There’s no point in lying to you. I’m an unabashed Khris Davis fan. He’s not a superstar. He’s not even All-Star caliber. But I do think he’s at least a quality regular with a chance to be a touch above league-average. The defense will always hold him back a bit, but the offense is the driving force that keeps him in a starting role.
I wrote about that very thing earlier this year while he was still on the disabled list. He struggled in his return to action in July, but I’m willing to overlook that a bit, as he was coming off a month of inactivity after having knee surgery. He also fell into a part time role while the Brewers were attempting to trade Gerardo Parra. The guy needed to kick off some rust. As such, he hit .186/.271/.349 in a mere 43 plate appearances in 17 games.
In August, after Parra moved to Baltimore, he returned to a starting role and has since excelled. In 75 plate appearances across 21 games, he has hit .253/.318/.640. That’s a pretty solid slash line, even if the on-base percentage is a bit lower than you’d like to see. A .640 slugging percentage rightfully makes up for a lot of things. Teams will put up with a lot in order to get nine home runs in 21 games.
Khris Davis has enjoyed quite the power spike in August. The nine home runs he hit were more than he hit in all his previous months combined (seven). As I mentioned before, he missed all of June with the knee injury and was relegated to part time play in July. But he did play mostly full time in April any May.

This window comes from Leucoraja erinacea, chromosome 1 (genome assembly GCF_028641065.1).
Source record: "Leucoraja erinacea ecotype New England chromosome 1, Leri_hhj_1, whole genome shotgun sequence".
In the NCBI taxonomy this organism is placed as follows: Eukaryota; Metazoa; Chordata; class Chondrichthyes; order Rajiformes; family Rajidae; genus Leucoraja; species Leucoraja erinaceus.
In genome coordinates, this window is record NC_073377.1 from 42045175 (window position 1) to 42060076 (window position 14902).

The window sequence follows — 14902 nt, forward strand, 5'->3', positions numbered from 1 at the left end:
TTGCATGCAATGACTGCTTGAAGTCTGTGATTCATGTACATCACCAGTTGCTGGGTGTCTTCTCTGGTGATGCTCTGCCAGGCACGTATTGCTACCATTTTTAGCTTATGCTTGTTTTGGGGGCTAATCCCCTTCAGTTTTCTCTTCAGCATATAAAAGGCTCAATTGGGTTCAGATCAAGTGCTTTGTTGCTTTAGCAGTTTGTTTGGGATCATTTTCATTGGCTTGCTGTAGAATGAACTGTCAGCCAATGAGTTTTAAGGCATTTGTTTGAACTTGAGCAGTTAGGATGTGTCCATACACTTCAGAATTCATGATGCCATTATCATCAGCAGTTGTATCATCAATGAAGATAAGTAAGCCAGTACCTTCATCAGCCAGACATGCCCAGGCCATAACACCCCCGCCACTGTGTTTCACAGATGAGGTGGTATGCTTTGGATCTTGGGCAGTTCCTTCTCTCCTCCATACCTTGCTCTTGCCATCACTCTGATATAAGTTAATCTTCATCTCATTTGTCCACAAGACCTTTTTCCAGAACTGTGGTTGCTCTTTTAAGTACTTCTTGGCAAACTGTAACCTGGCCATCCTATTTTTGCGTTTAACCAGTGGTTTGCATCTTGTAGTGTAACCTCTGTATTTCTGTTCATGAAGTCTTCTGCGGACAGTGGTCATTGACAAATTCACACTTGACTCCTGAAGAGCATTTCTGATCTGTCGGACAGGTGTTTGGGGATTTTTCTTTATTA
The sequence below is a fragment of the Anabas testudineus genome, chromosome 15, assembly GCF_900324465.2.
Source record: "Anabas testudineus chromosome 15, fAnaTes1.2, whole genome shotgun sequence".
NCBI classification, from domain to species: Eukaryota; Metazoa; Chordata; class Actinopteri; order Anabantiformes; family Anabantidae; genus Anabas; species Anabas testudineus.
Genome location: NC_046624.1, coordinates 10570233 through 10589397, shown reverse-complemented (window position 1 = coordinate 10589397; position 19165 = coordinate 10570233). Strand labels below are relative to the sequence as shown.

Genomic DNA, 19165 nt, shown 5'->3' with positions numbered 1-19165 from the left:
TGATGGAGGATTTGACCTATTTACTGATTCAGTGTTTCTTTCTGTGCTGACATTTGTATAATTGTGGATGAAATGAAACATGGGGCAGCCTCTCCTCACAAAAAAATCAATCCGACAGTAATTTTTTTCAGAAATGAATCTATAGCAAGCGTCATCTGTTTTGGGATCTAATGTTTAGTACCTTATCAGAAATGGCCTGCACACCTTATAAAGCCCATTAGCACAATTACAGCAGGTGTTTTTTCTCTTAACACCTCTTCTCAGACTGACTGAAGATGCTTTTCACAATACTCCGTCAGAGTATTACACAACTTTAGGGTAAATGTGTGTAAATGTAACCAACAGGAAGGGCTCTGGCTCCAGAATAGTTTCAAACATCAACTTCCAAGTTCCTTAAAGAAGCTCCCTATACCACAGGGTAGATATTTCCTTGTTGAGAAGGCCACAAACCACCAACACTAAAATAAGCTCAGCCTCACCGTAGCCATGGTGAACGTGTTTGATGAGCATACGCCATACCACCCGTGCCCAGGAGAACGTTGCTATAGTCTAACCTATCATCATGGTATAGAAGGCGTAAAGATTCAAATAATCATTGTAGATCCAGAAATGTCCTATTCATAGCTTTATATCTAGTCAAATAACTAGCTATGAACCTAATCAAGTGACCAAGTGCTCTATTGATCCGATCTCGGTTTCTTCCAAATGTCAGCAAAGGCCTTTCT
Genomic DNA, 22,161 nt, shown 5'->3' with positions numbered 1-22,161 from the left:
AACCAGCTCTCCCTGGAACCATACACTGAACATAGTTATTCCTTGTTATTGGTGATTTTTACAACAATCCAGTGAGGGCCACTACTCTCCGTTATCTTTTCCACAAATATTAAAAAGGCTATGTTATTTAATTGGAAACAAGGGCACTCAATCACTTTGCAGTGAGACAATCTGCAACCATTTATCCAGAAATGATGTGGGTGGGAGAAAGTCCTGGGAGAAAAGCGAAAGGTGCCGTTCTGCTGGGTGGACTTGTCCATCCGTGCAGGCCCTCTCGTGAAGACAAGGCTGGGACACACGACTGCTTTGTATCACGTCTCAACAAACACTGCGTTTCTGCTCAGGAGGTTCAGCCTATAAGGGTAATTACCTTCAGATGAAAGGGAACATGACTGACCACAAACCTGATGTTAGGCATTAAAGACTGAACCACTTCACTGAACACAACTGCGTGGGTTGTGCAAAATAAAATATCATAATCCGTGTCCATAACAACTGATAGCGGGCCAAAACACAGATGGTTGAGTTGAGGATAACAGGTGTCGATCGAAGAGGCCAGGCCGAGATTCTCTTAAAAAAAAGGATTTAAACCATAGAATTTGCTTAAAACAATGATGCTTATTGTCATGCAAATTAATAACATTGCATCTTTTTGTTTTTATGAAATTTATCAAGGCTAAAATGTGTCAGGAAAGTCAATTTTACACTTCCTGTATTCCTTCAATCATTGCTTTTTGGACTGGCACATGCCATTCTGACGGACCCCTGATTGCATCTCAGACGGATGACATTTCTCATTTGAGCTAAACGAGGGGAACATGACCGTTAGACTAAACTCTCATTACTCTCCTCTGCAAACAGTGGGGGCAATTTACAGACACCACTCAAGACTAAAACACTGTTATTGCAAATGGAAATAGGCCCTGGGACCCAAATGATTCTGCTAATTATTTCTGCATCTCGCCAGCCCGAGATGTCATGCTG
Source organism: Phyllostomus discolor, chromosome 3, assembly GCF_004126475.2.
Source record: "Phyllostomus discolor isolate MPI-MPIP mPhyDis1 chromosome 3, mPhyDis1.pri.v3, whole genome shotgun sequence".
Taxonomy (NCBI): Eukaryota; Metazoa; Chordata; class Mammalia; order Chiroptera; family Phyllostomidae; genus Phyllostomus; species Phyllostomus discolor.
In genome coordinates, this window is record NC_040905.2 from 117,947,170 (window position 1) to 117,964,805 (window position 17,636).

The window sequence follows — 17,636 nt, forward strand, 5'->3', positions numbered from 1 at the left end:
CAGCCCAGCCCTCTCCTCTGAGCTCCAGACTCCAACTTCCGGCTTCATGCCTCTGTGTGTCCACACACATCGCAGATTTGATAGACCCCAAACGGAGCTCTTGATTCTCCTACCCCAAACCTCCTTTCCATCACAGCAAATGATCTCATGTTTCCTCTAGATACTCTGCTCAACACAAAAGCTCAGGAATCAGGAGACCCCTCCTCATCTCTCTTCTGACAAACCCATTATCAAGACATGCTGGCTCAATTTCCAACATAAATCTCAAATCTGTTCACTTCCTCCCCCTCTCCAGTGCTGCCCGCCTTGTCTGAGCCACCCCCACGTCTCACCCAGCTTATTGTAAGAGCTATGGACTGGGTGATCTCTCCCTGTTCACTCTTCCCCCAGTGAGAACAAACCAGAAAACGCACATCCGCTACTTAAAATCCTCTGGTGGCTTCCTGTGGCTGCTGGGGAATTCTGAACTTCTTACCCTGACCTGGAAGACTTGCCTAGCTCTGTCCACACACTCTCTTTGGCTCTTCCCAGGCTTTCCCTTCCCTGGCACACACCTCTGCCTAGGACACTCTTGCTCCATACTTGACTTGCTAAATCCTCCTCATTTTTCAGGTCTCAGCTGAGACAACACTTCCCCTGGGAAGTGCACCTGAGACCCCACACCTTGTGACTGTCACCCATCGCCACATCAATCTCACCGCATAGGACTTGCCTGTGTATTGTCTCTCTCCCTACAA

The question is not if this home run surge is sustainable. It’s not. Nine home runs per month is an insane rate and no one could be expected to keep that up. Even Barry Bonds only eclipsed that rate once in his illustrious career. No, I’m more interested in how Khris Davis was able to slug so many home runs so far this month to see if there’s something we can learn about him going forward.
The answer seems to be pretty simple. It’s also why I don’t think it’s something he can maintain. Basically in August, Khris Davis started trying to pull the baseball an extreme amount of the balls he put in play. Here is his batted ball profile by month:
As you can see, Khris Davis is starting to put over half his balls in play to his pull side. The interesting thing, though, is that not many of his home runs were truly pulled. Here is his spray chart for August:
Only one of those home runs was of the dead pull varitey. Four more of them came to left-center, two of them right-center, and two more were opposite field home runs.
You’ll have noticed another thing about this spray chart. There are a lot of outs coming to the left side of the infield. That’s his pull side. One last related note is that he’s barely hit anything to the opposite field. Two home runs and and a handful of outs.
Not only is it incredibly hard to hit nine home runs in a month, but also if the cost is pulling everything else, it’s going to make Khris Davis incredibly easy to defend via the shift. The opposition won’t need a right side of the infield or outfield. Davis would become a classic three-true-outcome player and he probably won’t draw enough walks to sustain that profile.
We are dealing with one (incomplete) month of data which is an extremely small sample size. It is interesting to note that he’s been pulling more balls with each passing month, though. If this is a conscious effort, it could end up hurting more than it helps.
Khris Davis has shown a lot of improvement this year. His walk rate has been well above average every month. His current ISO is a career high. His on-base and slugging percentages are an improvement over last year. It would be a shame to see that all evaporate because he suddenly has become too pull happy. Thus, let’s hope this is more of a statistical anomaly than part of a larger trend.